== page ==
The airport covers 17,207 acres — an area larger than Manhattan — and has five terminals with a total of 165 gates. To get around, passengers use the Skylink tram system, which travels 35 mph to 37 mph. In its decade of operation, the tram fleet has traveled a combined 32,465,945 miles.

Whether traveling this holiday or not, here’s a look at one of the world’s busiest airports: https://youtu.be/oXFC2CZ1Lp8

——

Scott Mayerowitz can be reached at http://twitter.com/GlobeTrotScott

DALLAS (AP) — More than 14.2 million people are expected to fly over the seven days surrounding the Labor Day holiday, a 3 percent increase from last year, according to Airlines for America, the industry’s trade and lobbying group.

The unofficial end of summer is one last long weekend for Americans to sneak in a trip, with Friday, Sept. 4, expected to be the busiest day to fly.

Millions of others will drive or take trains and ferries during the holiday. For instance, 1.14 million people are expected to use intercity buses, an increase of 5 percent compared to last year, according to the Chaddick Institute for Metropolitan Development at DePaul University.

But for those who need to get across the country fast, nothing can compete with flying. More families are now able to afford to hop on a plane thanks to a stronger domestic economy.

In advance of the holiday, American Airlines and Dallas-Fort Worth International Airport granted The Associated Press unique access to their operations to get a sense of what it takes to get thousands of passengers to their destination.

(Click here to see the video: https://youtu.be/oXFC2CZ1Lp8 )

Each day, more than 170,000 passengers use the airport, making it the ninth busiest in the world. Since many of those trips are on smaller, domestic jets, the airport sees a higher share of takeoffs and landings than other big hub airports — 1,845 daily flights, which is the fourth most in the world.

In the bellies of those jets each day is another 1,873 metric tons of cargo. It takes a workforce of 60,000 to get all those passengers and the cargo to their destination.

The airport covers 17,207 acres — an area larger than Manhattan — and has five terminals with a total of 165 gates. To get around, passengers use the Skylink tram system, which travels 35 mph to 37 mph. In its decade of operation, the tram fleet has traveled a combined 32,465,945 miles.

Whether traveling this holiday or not, here’s a look at one of the world’s busiest airports: https://youtu.be/oXFC2CZ1Lp8

——

Scott Mayerowitz can be reached at http://twitter.com/GlobeTrotScott

BALTIMORE (AP) — A protester arrested amid demonstrations in downtown Baltimore during a pretrial hearing in the Freddie Gray case has been released.

Online court records show that 21-year-old Darius Kwame Rosebrough of Baltimore was released Thursday, a day after his arrest.

Rosebrough is better known as Kwame Rose, an activist who gained attention when he confronted Fox News journalist Geraldo Rivera about coverage of demonstrations after Gray’s death.

Online court records show Rosebrough is charged with second-degree assault, disorderly conduct and resisting or interfering with an arrest. Video of the arrest shows him saying he was hit by a car and needs a medic. Police say he wasn’t hit by a car or shocked, but an officer pulled a stun gun on him.

Police say Rosebrough kicked an officer in the face.

KABUL, Afghanistan (AP) — Officials from more than 30 nations and 40 international organizations gathered in the Afghan capital Thursday for a regional economic conference to explore ways of rebuilding the country after more than 40 years of war.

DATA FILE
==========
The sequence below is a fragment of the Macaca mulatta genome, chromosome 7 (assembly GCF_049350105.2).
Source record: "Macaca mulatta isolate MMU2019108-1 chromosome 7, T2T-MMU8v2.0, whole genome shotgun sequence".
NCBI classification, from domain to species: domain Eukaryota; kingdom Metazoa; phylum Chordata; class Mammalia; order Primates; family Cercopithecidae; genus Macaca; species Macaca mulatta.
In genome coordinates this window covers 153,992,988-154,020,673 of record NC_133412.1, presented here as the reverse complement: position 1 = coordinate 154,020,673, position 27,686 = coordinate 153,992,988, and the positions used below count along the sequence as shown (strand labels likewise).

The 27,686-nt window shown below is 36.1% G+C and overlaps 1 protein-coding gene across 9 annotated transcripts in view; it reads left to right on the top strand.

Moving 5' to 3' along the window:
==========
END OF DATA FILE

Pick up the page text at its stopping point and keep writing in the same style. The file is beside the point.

They met against a backdrop of tightened security, with road closures, blast walls and checkpoints illustrating the country’s lingering instability despite a 14-year NATO intervention and billions of dollars in foreign aid.

Deputy Foreign Minister Hekmat Khalil Karzai opened the two-day Regional Economic Cooperation Conference, at which delegates were to discuss policy priorities, inter-regional trade, harmonization of customs and border routines, and market expansion. It is the 6th RECCA conference and the first since President Ashraf Ghani assumed office a year ago pledging to end the war with the Taliban and reform the economy.

Economists have forecast 2.5 percent growth this year, after Afghanistan averaged 9 percent annually from 2003 to 2012, according to World Bank figures.

The drawdown of international troops last year has vastly shrunk the war economy that had provided employment for thousands of Afghans. Unemployment is on the rise, pushing increasing numbers of Afghans into the arms of the insurgents.

Pakistani national security adviser Sartaj Aziz will attend the conference on Friday and meet with Afghan leaders. Tensions have flared in recent weeks, with Ghani accusing Islamabad of failing to act against extremists operating along the porous border.

Seven police officers were killed in Afghanistan’s southern Helmand province late Wednesday. The provincial governor’s spokesman Omar Zawak said the policemen, who were manning a checkpoint, were shot dead after their food was poisoned.

Helmand, a longtime Taliban stronghold and the source of much of the country’s opium production, has seen a spike in insurgent attacks. The Taliban seized the district of Musa Qala last week, and were only driven back by Afghan forces days later, after 24 U.S. airstrikes.

Amnesty International meanwhile called for an investigation into the public flogging of a man and a woman, allegedly for adultery, in a remote province this week.

The couple were “illegally” sentenced to 100 lashes by a court in Chagcharan, the capital of Ghor province, Amnesty said. Video of the pair being whipped while a crowd of men looked on was widely circulated on social media.

Amnesty said the punishment was “cruel, inhuman and degrading,” and far from an isolated example. It called on the Afghan government to “do more to impose tighter supervision of all courts, formal and informal, and also abolish corporal punishment entirely.”